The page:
Runge added that three dimensional technology – considered the ultimate strategy for determining offside – is not ready for real-time access yet.

SWEAT AND STRESS

VARs will not officiate more than one match per day.

“It’s not like watching a match on the sofa sipping coffee,” Collina said.

Collina, who officiated Brazil’s 2-0 win over Germany in the 2002 World Cup final, explained why the VARs will wear track suits similar to referees’ on-pitch attire.

“The reason is at the end they sweat as much as someone on the field, because the tension is very high,” Collina said. “They can’t do two matches per day – it’s too stressful.”

COMMS AND HACKING

The Moscow control center will be connected to match officials via a fiber optic network.

If the network fails, the backup plan includes an old-fashioned land telephone line and a telephone stationed near the fourth referee for emergency use.

“Worst-case scenario includes a backup plan on site. That’s when the IBC is down – no power, no fiber network,” Runge said. “Then we have a plan in place where the fourth official would become the VAR and the fourth official would be replaced by the reserve referee.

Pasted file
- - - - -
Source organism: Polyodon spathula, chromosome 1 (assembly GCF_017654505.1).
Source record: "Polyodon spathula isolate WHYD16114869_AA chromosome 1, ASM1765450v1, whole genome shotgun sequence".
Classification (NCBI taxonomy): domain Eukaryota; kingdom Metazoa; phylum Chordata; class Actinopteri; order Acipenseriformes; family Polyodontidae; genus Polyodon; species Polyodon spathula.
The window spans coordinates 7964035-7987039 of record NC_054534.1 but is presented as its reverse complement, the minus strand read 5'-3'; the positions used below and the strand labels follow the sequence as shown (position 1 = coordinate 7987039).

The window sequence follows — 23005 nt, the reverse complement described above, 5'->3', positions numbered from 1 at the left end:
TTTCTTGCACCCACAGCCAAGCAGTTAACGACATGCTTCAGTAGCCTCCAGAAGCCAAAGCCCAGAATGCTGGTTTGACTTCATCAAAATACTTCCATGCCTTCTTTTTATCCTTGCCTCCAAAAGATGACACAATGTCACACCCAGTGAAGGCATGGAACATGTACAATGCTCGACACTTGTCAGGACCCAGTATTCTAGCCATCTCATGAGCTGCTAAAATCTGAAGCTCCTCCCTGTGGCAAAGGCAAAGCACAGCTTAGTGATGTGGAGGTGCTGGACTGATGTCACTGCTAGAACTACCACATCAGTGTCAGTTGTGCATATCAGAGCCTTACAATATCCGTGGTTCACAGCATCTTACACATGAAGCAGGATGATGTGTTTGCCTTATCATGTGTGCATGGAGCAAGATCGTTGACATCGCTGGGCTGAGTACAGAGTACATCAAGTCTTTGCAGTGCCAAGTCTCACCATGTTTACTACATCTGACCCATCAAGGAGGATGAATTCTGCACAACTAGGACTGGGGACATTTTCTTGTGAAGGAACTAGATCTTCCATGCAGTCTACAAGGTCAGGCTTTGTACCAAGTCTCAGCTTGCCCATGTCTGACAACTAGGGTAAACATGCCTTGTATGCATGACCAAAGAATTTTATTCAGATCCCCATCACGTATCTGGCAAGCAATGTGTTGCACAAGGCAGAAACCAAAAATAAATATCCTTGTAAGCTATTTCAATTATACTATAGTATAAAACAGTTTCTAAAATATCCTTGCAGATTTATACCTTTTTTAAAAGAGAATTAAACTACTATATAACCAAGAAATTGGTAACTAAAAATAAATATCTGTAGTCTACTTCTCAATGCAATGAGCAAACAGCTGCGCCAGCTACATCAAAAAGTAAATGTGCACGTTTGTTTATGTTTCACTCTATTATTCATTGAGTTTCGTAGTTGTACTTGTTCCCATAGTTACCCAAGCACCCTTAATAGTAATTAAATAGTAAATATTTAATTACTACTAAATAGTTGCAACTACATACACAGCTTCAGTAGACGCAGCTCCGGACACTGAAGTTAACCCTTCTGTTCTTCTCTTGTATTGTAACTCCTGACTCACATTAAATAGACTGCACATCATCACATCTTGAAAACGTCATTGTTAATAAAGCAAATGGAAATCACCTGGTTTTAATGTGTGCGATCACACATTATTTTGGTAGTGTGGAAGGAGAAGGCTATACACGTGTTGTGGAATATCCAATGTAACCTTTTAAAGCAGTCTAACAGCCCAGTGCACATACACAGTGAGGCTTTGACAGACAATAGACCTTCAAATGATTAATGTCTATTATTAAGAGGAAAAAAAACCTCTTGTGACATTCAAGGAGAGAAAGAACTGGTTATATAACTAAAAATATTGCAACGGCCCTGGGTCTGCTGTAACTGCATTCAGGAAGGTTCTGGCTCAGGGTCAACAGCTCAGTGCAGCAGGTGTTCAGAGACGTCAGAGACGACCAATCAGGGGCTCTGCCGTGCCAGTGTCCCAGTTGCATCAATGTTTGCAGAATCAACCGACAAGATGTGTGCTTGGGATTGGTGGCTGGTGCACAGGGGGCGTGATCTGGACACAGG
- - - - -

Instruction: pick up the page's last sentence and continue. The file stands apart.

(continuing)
“We have a cabin in the broadcast compound from where we send all of the feeds to the IBC anyway. That cabin can be turned into a smaller, light version of the VOR.”

Hacking has also been considered.

“We are aware that there might be something but our IT department put measurements in place that will protect us from that,” Runge said.

POST-MATCH BRIEFINGS

In extraordinary circumstances, FIFA will hold post-match briefings to explain decisions in greater detail.

“If something should happen that we think should properly and accurately be explained – and it doesn’t matter if it’s related to VAR or something different – if it is a matter to explain the background of a decision, as an exception certainly we will do it,” Collina said.

“But it won’t be a post-match press conference for every match, explaining every single decision taken during every single match.”

More AP soccer coverage: https://apnews.com/tag/apf-Soccer

Andrew Dampf on Twitter: http://www.twitter.com/asdampf